Bottom Line: The occurrence of alternative splicing was found to be regulated in distinct modes and, in some cases, even correlated with RNA editing.On the basis of comparative analysis of orthologous nAChR alpha6 genes from different insects spanning ~300 million years of evolution, we have documented the existence, evolutionary conservation and divergence, and also regulation of RNA editing and alternative splicing.Phylogenetic analysis of RNA editing and alternative splicing, which can create a multitude of functionally distinct protein isoforms, might have a crucial role in the evolution of complex organisms beyond nucleotide and protein sequences.

View Article: PubMed Central - HTML - PubMed

Affiliation: Institute of Biochemistry, College of Life Sciences, Zhejiang University (Zijingang Campus), Hangzhou, Zhejiang, PR of China. jinyf@zju.edu.cn

ABSTRACT

Background: RNA editing and alternative splicing play an important role in expanding protein diversity and this is well illustrated in studies of nicotinic acetylcholine receptors (nAChRs).

Results: Here, we compare the RNA editing and alternative splicing of the nAChR alpha6 subunit genes from different insects spanning ~300 million years of evolution- Drosophila melanogaster, Anopheles gambiae, Bombyx mori, Tribolium castaneum and Apis mellifera. The conserved and species-specific A-to-I RNA editing occurred across all species except A. gambiae, which displayed extraordinarily short flanking intronic sequences. Interestingly, some A-to-I editing sites were a genomically encoded G in other species. A combination of the experimental data and computational analysis of orthologous alpha6 genes from different species indicated that RNA editing and alternative splicing predated at least the radiation of insect orders spanning ~300 million years of evolution; however, they might have been lost in some species during subsequent evolution. The occurrence of alternative splicing was found to be regulated in distinct modes and, in some cases, even correlated with RNA editing.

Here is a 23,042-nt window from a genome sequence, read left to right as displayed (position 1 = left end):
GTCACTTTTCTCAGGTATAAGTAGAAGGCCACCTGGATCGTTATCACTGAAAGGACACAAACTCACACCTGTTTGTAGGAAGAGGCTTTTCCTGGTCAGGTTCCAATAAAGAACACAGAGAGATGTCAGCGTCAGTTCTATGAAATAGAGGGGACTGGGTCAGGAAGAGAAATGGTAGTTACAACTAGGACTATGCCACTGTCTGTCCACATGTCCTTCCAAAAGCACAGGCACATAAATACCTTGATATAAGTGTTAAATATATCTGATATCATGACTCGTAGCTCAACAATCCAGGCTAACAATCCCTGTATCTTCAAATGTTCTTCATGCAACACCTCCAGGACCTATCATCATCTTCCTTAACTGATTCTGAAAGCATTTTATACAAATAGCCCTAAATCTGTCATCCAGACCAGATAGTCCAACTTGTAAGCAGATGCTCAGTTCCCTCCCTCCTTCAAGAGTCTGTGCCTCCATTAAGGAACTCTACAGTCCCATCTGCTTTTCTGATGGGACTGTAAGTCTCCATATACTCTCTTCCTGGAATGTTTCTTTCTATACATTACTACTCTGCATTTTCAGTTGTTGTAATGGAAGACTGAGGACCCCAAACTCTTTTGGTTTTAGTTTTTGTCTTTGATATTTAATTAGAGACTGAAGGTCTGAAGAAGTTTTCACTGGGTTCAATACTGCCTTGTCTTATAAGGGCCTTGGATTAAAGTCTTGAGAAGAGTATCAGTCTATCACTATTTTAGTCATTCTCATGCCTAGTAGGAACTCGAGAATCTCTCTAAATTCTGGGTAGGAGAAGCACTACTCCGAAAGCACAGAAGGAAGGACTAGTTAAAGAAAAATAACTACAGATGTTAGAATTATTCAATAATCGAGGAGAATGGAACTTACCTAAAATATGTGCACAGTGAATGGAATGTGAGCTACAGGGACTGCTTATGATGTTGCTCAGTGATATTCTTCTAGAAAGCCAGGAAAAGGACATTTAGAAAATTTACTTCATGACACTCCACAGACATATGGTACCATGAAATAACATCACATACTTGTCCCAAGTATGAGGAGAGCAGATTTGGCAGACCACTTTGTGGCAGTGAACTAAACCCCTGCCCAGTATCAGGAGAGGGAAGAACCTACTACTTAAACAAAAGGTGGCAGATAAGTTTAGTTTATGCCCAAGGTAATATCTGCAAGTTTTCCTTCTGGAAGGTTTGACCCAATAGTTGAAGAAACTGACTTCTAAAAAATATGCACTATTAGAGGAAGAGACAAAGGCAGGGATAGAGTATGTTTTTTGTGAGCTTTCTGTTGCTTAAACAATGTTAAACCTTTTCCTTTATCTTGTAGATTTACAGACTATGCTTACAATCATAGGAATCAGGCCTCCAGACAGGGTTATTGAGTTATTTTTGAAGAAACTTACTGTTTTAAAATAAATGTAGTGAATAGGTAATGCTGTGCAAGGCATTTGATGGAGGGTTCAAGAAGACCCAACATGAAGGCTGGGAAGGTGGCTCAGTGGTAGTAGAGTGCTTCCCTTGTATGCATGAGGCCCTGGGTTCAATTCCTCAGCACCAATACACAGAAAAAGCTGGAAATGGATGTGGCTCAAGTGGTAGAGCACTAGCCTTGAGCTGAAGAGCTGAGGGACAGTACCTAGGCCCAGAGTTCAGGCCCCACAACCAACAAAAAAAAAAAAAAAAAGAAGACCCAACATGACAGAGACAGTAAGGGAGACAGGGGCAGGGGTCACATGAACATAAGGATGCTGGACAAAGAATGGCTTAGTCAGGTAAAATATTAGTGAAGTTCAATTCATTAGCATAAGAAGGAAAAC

Conclusion: On the basis of comparative analysis of orthologous nAChR alpha6 genes from different insects spanning ~300 million years of evolution, we have documented the existence, evolutionary conservation and divergence, and also regulation of RNA editing and alternative splicing. Phylogenetic analysis of RNA editing and alternative splicing, which can create a multitude of functionally distinct protein isoforms, might have a crucial role in the evolution of complex organisms beyond nucleotide and protein sequences.

Show MeSH